How to find a route to sponsorship as a working holiday maker in Australia.
All good things must come to an end, the saying goes, and the end of yourAustralian Working Holiday Maker Visa will arrive after 12, 24 or 36 months, depending on the visa you hold and the extensions you secure.
But what if you’d like to extend your Australian stay, perhaps even permanently?
As a country with strict immigration policies, the best way to get into Australia is to have something that the country wants. The skills priority list will be your bible, as it catalogues the skills that Australia is in desperate need of. But even if you have said skills, the road to securing a skilled visa can be a long and rocky one, taking years and with no guarantee of success.
But there is a faster and more secure option: finding an employer to sponsor you.
What is an employer sponsored visa?
In order to be eligible for this visa, you need:
- At least three years of relevant experience in an occupation found on the skilled occupation list, including any relevant licenses, registrations or memberships.
- To pass health requirements, character requirements, an English competency test and a skills assessment.
- An eligible employer who is willing to sponsor you.
- To meet age requirements.
If successful, you’ll secure a permanent visa that allows you to stay in Australia indefinitely, and includes access to, Medicare, Australia’s public healthcare scheme. You can even include family members in your application, and apply for Australian citizenship after five years!
As of April 2023, the cost of this visa is AU$4240. While the sponsor employer is not compelled to, they will often bear this cost. The visa holder is obliged to work for the employer for at least two years, beginning within six months of arrival into Australia or the visa grant date.
Which industries/ companies tend to sponsor backpackers?
If you’re considering your sponsored visa options, the first thing to check is whether you meet the criteria. You’ll need to find your occupation on the skilled occupation list.
While this is a list of skills that Australia is short of – i.e. that are rare in the country – some occupations can be surprisingly common. As of April 2023, the following jobs were included on the list:
- General accountant
- Dancer/ choreographer
- Instrumental musician
- Social worker
- Software engineer/developer
- Teacher (early childhood, secondary, special needs)
- Tennis coach
As you can see from the small snapshot above, some Australian industries are experiencing a greater skills shortfall than others, and are therefore more likely to offer the right worker sponsorship. Education and the trades stand out, but other industries, such as hospitality and the arts, may be more accessible, as the eligibility criteria can be less demanding.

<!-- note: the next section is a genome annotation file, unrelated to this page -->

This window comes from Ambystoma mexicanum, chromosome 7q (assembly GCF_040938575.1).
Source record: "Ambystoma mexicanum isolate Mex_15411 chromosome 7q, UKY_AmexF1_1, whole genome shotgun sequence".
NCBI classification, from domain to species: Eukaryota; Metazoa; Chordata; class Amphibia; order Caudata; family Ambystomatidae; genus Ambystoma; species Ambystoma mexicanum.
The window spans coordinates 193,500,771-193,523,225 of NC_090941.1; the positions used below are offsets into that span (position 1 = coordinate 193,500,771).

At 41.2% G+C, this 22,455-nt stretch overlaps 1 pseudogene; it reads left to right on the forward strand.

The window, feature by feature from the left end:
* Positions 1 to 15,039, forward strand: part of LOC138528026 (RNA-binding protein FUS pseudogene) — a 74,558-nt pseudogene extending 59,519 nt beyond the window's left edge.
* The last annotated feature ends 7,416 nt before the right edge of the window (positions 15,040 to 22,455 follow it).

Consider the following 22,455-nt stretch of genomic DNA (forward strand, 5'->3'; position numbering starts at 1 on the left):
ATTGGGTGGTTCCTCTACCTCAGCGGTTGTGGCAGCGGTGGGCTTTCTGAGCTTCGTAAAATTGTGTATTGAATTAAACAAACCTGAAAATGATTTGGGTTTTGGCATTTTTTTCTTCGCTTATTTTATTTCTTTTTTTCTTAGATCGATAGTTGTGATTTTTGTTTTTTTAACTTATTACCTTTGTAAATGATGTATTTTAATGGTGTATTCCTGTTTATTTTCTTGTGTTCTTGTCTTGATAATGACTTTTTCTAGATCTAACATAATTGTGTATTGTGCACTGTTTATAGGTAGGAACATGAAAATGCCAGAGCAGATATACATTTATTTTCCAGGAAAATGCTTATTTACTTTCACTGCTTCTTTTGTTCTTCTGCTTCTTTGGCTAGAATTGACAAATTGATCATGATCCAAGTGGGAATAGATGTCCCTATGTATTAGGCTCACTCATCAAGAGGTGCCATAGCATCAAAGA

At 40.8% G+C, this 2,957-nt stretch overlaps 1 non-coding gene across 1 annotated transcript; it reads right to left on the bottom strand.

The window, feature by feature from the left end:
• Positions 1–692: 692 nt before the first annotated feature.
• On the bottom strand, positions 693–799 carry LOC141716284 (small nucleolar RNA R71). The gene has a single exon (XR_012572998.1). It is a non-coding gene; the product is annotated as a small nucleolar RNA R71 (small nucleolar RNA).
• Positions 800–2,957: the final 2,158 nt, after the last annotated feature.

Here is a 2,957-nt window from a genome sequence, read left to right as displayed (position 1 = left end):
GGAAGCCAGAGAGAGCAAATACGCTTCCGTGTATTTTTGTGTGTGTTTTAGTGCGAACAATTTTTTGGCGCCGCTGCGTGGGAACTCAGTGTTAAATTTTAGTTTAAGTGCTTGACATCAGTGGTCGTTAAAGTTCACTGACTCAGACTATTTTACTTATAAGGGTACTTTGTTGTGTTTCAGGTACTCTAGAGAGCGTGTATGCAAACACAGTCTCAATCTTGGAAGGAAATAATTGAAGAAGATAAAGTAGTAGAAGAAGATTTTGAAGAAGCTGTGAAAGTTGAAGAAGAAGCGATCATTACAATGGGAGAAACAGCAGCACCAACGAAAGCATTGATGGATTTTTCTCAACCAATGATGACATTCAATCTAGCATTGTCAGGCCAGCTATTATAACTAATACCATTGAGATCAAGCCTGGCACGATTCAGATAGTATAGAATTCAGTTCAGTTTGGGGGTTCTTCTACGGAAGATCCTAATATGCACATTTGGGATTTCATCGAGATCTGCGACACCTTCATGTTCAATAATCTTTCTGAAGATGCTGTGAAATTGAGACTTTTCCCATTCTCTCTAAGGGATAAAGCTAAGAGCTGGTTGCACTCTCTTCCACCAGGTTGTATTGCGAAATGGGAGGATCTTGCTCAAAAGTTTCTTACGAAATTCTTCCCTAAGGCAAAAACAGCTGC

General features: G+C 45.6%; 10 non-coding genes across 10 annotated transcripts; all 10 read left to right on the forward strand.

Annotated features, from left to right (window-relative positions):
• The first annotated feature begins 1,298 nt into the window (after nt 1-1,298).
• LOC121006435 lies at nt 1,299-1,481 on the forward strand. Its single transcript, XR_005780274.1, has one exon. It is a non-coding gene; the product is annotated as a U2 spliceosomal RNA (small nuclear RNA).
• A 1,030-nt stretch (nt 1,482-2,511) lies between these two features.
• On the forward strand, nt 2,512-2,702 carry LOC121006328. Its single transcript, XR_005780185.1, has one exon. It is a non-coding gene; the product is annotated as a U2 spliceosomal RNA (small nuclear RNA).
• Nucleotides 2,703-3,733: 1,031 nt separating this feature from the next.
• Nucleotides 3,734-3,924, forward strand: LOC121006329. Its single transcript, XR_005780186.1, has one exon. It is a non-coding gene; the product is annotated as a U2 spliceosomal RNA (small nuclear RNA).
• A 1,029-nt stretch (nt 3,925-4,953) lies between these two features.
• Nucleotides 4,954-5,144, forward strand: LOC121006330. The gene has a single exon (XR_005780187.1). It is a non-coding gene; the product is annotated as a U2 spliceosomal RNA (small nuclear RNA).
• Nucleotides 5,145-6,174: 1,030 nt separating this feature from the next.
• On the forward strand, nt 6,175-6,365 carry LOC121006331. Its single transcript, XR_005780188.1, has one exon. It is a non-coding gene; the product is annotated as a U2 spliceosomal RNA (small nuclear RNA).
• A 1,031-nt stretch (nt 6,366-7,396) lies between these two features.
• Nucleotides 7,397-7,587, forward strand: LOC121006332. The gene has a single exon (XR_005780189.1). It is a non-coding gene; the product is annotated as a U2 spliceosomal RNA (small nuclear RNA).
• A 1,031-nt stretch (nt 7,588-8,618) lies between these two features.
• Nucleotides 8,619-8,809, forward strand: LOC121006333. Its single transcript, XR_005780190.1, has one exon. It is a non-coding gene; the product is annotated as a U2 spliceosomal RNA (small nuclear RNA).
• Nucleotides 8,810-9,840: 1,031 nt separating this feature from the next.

How to make your case for sponsorship
Step one in obtaining a visa through the employer nomination scheme is to find a suitable job on the skilled occupation list (be sure to select the 186 visa from the drop-down menu). If you believe you meet the criteria for one of the listed roles, the following steps can help you secure that all-important sponsorship:
- Focus on multinational companies: In search of a sponsor, look at multinational organisations that have a presence in both Australia and your home country. If you manage to secure a job in your home country, you may be able to negotiate a transfer. Larger companies are also better equipped to deal with the cost and red tape associated with sponsorship.
- Create and maintain a spreadsheet of possible sponsors: Search job boards to find Australian companies looking for your skills. Create a spreadsheet of potential sponsor employers, then methodically work through it, applying to each role while mentioning the need for sponsorship. Always ask whether a company plans to keep your resume on file.
- Consult your personal network: A sponsor employer is far more likely to take a chance on a known entity than an unknown entity. Get in touch with well connected friends or put a post on social media explaining your desire to work and live in Australia, and see whether anyone can connect you with an employer.
- Get your feet on the (Australian) ground: If you’re still in Australia on your Working Holiday Visa, make the most of that fact by speaking to potential sponsors face-to-face, and potentially offering to volunteer or work pro bono to prove your worth. If you’ve already left the country, consider making a trip back, mixing the business of finding a sponsor with the pleasure of enjoying Oz again!
- Take the study route: If you’re beginning to doubt whether you’ll be successful in your search for a sponsor employer, consider applying for a student visa, as this will allow you to stay in the country and ensure you have the exact skills and training Australian businesses are looking for.